The narrator loses the car keys, identifies a wrong car and takes a tire iron, all in one night. All these actions lead the characters to near tragedy. However, these subsequent scenarios lead the victims to their transforming moment where they realize that what they desire or believe in is a fantasy. When the characters arrive at Greasy Lake, they identify a car that they think belongs to one of their other friends. Greasy lake was a perfect backdrop that symbolizes transformation since it was one admired for its clean water but now floats with beer cans, broken glasses and contraceptives.
They think that the friend is having sex with a girl, and so this increases their excitement. In order to satisfy their urge of being bad and careless, they go to the car (Chevy), honk the horn, and look through the car’s windows, only to find out that the occupant in the car was not one of their friends but rather another bad boy known as Bobby. The interference arouses the viciousness and fury in Bobby, who starts a fight in the process. In an attempt to defend themselves, one of the boys reaches out for a tire iron and hits Bobby on the head. This causes Bobby to fall, and the assumption that he is dead settles on the boys. This becomes the climax of the experience. The boys might have murdered someone, and there seems to be a witness, the girl Bobby was with in the car. As if the possible murder in their hands was not enough, the “bad boys” attempt to rape this girl, but they are interrupted by another mob of Bobby’s friends who have come to Bobby’s rescue.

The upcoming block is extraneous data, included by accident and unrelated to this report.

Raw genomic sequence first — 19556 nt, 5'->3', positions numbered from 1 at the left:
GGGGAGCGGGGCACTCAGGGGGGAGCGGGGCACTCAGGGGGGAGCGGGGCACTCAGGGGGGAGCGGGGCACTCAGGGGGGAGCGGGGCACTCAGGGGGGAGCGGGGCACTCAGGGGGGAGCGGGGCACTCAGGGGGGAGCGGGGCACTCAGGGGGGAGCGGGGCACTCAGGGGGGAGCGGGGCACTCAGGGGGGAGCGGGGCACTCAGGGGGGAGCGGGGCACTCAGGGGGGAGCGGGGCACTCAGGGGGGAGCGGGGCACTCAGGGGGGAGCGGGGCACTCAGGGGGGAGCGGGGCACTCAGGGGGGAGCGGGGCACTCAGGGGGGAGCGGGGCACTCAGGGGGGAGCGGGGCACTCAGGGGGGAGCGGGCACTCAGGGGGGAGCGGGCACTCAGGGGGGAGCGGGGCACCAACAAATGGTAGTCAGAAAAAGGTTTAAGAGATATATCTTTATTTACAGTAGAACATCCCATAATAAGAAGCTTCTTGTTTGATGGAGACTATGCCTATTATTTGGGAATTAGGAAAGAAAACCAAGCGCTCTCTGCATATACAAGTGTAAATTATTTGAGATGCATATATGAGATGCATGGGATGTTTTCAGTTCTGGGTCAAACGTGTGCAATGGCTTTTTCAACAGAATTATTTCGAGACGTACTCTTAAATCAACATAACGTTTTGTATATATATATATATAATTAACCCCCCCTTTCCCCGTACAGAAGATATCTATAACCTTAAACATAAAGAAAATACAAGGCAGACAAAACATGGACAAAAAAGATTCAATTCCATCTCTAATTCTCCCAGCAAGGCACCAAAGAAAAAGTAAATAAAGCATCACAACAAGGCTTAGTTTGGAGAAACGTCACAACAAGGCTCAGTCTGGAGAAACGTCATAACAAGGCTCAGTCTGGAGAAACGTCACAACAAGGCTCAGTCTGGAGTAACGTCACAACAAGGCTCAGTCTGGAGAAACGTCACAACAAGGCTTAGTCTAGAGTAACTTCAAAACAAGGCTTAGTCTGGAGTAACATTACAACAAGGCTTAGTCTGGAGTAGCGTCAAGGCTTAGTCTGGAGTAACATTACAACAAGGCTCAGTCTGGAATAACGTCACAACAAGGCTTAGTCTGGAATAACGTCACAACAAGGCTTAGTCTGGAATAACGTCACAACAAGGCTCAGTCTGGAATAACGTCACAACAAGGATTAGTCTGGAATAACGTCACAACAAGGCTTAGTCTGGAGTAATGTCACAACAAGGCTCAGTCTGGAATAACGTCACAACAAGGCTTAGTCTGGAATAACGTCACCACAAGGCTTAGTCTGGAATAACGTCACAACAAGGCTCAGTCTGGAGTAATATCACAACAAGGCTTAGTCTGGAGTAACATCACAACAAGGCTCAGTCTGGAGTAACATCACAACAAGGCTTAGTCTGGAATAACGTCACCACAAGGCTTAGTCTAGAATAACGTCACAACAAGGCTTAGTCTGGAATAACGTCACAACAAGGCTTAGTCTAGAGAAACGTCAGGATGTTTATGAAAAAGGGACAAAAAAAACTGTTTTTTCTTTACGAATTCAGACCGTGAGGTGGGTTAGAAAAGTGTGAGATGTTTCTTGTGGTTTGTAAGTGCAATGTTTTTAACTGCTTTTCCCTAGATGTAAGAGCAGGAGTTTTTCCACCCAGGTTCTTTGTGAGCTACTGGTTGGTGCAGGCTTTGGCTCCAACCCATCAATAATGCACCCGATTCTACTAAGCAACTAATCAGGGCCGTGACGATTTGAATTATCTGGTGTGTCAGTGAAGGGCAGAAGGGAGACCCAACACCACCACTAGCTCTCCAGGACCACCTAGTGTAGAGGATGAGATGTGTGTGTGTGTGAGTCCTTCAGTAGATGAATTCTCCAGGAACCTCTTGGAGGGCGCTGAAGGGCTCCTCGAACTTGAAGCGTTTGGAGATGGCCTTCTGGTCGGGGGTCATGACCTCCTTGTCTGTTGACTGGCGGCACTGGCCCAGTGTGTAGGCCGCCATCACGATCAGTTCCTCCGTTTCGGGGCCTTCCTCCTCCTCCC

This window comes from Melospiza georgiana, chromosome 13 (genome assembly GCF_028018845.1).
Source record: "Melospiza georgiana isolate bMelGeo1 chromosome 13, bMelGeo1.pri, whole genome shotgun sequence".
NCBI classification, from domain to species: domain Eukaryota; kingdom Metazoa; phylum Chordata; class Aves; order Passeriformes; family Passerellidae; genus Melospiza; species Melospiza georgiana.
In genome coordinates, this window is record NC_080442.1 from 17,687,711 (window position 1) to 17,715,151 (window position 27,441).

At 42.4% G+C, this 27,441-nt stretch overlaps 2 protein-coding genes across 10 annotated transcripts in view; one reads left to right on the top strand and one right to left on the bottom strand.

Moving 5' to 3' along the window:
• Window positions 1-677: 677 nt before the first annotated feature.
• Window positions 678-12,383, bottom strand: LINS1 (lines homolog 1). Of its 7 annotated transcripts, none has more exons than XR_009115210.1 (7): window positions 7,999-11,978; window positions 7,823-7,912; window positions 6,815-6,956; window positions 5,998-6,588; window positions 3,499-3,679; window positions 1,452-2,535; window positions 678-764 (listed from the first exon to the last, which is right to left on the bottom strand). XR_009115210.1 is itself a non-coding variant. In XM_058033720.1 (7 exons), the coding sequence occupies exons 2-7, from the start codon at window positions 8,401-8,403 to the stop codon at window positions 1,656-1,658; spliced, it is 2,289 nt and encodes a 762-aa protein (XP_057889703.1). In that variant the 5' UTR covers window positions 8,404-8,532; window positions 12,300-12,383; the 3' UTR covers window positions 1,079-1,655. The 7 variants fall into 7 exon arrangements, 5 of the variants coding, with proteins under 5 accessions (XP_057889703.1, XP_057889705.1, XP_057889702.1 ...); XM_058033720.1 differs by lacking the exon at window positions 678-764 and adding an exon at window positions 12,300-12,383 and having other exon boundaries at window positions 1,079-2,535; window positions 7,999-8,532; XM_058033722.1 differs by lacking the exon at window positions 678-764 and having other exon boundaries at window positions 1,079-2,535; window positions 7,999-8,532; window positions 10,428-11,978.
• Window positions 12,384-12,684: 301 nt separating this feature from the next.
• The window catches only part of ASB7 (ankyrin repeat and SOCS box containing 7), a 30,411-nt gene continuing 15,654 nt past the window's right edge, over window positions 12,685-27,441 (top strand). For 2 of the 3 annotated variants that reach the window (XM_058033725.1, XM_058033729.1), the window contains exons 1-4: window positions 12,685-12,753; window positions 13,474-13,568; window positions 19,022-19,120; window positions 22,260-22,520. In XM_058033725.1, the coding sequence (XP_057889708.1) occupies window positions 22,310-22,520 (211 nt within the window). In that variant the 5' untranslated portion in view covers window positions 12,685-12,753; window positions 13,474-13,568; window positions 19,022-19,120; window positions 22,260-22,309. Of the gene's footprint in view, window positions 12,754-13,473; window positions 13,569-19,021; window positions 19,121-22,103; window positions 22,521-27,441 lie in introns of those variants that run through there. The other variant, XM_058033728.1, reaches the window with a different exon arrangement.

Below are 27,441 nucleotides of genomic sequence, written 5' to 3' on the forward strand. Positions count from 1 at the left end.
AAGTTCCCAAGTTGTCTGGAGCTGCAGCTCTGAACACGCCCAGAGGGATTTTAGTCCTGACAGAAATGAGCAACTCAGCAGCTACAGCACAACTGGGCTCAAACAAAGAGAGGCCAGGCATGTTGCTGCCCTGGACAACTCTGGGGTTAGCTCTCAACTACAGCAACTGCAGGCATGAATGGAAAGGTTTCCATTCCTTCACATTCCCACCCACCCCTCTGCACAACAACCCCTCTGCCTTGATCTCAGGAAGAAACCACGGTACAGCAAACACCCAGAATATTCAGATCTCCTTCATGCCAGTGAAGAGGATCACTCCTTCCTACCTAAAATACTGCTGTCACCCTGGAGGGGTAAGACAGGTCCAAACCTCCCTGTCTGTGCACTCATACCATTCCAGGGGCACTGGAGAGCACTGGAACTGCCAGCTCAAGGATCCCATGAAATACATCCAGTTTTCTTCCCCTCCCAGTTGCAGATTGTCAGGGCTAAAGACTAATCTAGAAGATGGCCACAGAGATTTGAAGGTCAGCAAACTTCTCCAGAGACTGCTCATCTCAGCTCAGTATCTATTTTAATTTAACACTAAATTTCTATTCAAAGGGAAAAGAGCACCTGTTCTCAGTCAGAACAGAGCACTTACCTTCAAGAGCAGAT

However, they had thought that the car Bobby’s friends came in was a police car, which had them very scared. In order to hide from this approaching “police”, the young men retreat into a hide out. While hiding, the young men discover a body floating on the waters of the lake.
This was like adding insult to injury. The corpse was for a biker who had his motorcycle packed in the parking lot. This emergence of the floating corpse allows the young men to reevaluate their actions and their desires. The narrator describes himself as being wrecked (possible murder case) and his car being ruined (revenge from Bobby’s friend). This shows a form of regret and the wake up call from the fantasy world.
According to Boyle, “When the three companions emerge from hiding at daybreak and meet at the ruined car, Digby remarks, ‘at least they didn’t slash the tires” (254). This shows that there was hope. They could still go back home to their normal lives and come back from the fantasy world they had gotten into. When they find out that Bobby was not dead but was just shaken by the hit, their hopes become bigger. In order to justify their turning point, they turn down the girls who were referred to as easy pickings as they had “tight jeans [and] stiletto heels” (929).
Although Digby turned the girls down verbally, the rest of the group did this with their actions. The narrator puts “the car in gear…creeping towards the highway” (929). When they left Greasy Lake, they had drowned their fantasies of being invincible and now were heading back to the reality of life. They were going to be who they were. Conclusion The characters belief in invincibility is proved wrong when their actions get them into trouble, which was near tragic. In the course of the events, they realize their own mortality and vulnerability. They thought that they were shielded from the cruelty of the world. This is symbolic of the thoughts one has and the mistakes one make when there are in their youthful years and in their naivety.
Like in this story, most of these decisions lead these young people in to trouble as they fantasize about their conquering ability. Some people are not as lucky as these boys, as they end up being imprisoned or losing their lives. Similarly, the theme portrayed can be identified with adults too who feel that being good does not reward quickly and they sort to other unacceptable ways. Just like the boys, they are not as powerful as they once believed.